Given the choice of PAYT, a private trash service, or the prospect of closing the transfer station if an override in 2014 for FY2015 doesn’t pass, what would you choose? Or perhaps there are other options?

Saturday, December 18, 2010

Who gets paid to drive to work?

State legislators: I do! I do!

Let me give you a CPA’s perspective on the periodic controversy of travel payments received by state legislators for driving to the State House.

Most taxpayers are aware that commuting expenses are not deductible on their federal income tax returns. In Massachusetts, on a side note, there is a small deduction available for people who ride the “T” or buy an “E-Z Pass,” but this pales in comparison to the benefit enjoyed by state legislators.

The definition of “commuting” comes from the Internal Revenue Code (IRC) concept of “tax home.” Simply put, traveling to your tax home is called commuting and is not deductible. For most of us, our tax home is where we work and earn our pay; not where we live. If you live in Barnstable and work in Boston, you are traveling to your tax home (Boston). No deduction is allowed for that travel.

State legislators (in all states, by the way, not just in Massachusetts) are subject to IRC Section 162(h), which allows state legislators who live more than 50 miles from the capitol to declare their residence in the legislative district to be their tax home.

This flips the situation from “commuting to work” to “traveling away from home.” Travel away from home is tax deductible and essentially eliminates federal income tax on the per diem travel payments received by legislators.

At least one newly elected state representative announced that he will not take the travel stipend. That is an option, but there’s a better one.

During a debate that was videotaped by Cape Cod Community Media Center, Matt Pitta, WXTK news director, asked Lance Lambros and me if we would be willing to donate the travel stipend to charity. We both agreed.

The idea of refusing the travel payments, thereby leaving that money in the coffers of the state under the spending direction of the state legislature and administration, leaves me a bit cold. My confidence that this money will be wisely spent is low.

Matt’s idea of donating the money to charities of our choice is a terrific alternative. I will meet with Matt over the next couple of weeks and choose one charity for each month. My only stipulation will be that the organization either reside in the 5th Barnstable District or serve people in the district.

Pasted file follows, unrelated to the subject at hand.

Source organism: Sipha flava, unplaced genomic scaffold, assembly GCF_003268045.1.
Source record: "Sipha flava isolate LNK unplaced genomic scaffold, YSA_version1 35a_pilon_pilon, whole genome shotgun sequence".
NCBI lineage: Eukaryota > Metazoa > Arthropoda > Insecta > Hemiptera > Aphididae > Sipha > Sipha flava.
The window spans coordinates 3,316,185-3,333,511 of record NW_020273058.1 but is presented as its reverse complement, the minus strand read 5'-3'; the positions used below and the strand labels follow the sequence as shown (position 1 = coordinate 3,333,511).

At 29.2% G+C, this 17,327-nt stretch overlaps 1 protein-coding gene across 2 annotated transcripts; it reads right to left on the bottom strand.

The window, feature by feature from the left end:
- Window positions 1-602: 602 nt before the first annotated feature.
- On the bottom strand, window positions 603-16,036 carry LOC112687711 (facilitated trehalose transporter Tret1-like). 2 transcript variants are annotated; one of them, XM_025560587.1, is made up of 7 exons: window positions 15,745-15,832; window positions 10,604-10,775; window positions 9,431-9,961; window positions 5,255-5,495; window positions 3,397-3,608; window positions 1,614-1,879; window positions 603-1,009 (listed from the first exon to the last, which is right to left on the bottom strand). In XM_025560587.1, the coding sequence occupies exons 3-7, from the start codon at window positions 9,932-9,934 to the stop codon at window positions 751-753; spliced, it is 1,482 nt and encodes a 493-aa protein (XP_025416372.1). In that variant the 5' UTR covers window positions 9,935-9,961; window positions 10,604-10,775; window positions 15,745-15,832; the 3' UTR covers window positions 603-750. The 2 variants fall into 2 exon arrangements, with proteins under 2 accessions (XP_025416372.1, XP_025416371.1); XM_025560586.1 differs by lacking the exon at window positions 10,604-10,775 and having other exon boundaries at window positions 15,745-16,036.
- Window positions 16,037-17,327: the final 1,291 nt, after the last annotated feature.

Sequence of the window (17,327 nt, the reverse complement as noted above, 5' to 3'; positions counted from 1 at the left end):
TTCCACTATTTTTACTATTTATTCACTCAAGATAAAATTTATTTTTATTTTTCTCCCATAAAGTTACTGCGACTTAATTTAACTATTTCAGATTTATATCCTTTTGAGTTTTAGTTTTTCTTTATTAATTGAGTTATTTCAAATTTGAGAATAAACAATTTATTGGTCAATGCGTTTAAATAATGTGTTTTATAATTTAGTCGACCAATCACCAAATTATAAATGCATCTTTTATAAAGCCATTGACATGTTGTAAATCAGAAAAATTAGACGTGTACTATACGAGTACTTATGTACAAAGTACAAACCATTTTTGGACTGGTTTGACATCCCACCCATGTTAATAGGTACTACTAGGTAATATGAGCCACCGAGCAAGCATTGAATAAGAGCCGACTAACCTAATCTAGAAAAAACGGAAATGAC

If all of our Cape Cod legislators joined in this effort, the combined contributions to our charitable organizations would amount to about $60,000 to $75,000 over the coming year.

What do you say, Cape Cod legislators?

Monday, December 13, 2010

You can't fool human nature

Health care mandate disrespects law of supply and demand

Runaway health insurance premiums have put Massachusetts back in the spotlight and our Beacon Hill innovators are poised to take on the cost of this unique-in-the-nation health insurance mandate.

Because it’s the blueprint for the national health insurance law, which is gearing up for its debut in 2014, politicians are beginning to panic over the uncontrolled spiral of health insurance premiums. The IRS pegged Massachusetts’ small group family plans as leading all 50 states, coming in at more than $14,000 per year.

One has to marvel at the surprised looks on our legislators’ faces when confronted with this news. After all, the Massachusetts health insurance mandate passed in 2006, similar to the national health insurance mandate passed earlier this year, contained no cost cutting measures, other than the hope that if everyone has health insurance the cost of it would go down.

That flies in the face of Economics 101.

Supply versus demand

The first concept I learned in Econ 101 was supply versus demand. In this fundamental economic model, price remains steady as long as supply for a product or service equals demand for the same product or service.

If supply begins to exceed demand, the price of that product or service starts to decline in a Mother Nature-like adjustment to bring the system back to equilibrium. The reverse applies when demand outstrips supply, with price inflating until supply and demand once again return to homeostasis.

Has anyone new to Cape Cod tried to find a primary physician lately?

Why is there such a scarcity of general practitioners these days?

At a time when the ranks of general practitioners is stable or in some areas shrinking, Massachusetts mandated that everyone purchase health insurance. Since most of the previously uninsured folks are unable to afford an insurance plan that allows one to go directly to specialists for treatment, they are forced to seek out a primary physician.

Demand: Increasing

Supply: Not increasing

Price: Inflating

Two more issues significantly increase demand on our health care system.

Out of sight, out of mind

I’m old enough to remember the classic indemnity health insurance plans. In the 80’s, our plan had a $250 individual deductible and a $500 family deductible. After paying the first $250 of health care expenses for one of our kids, for example, that child would then be on 80/20 coinsurance. Spend another $100 on the same rugrat and $80 would be refunded. The same coinsurance would be in place for everyone in the family once we forked over a total of $500 for the family unit.

I hated this system because we fronted all of the money and had to fill out reimbursement forms to recover our 80%. Invariably, the insurance company would delay repayment by asking for further information or pay less than 80% claiming that the doctor’s charges exceeded the “customary fee” for the area.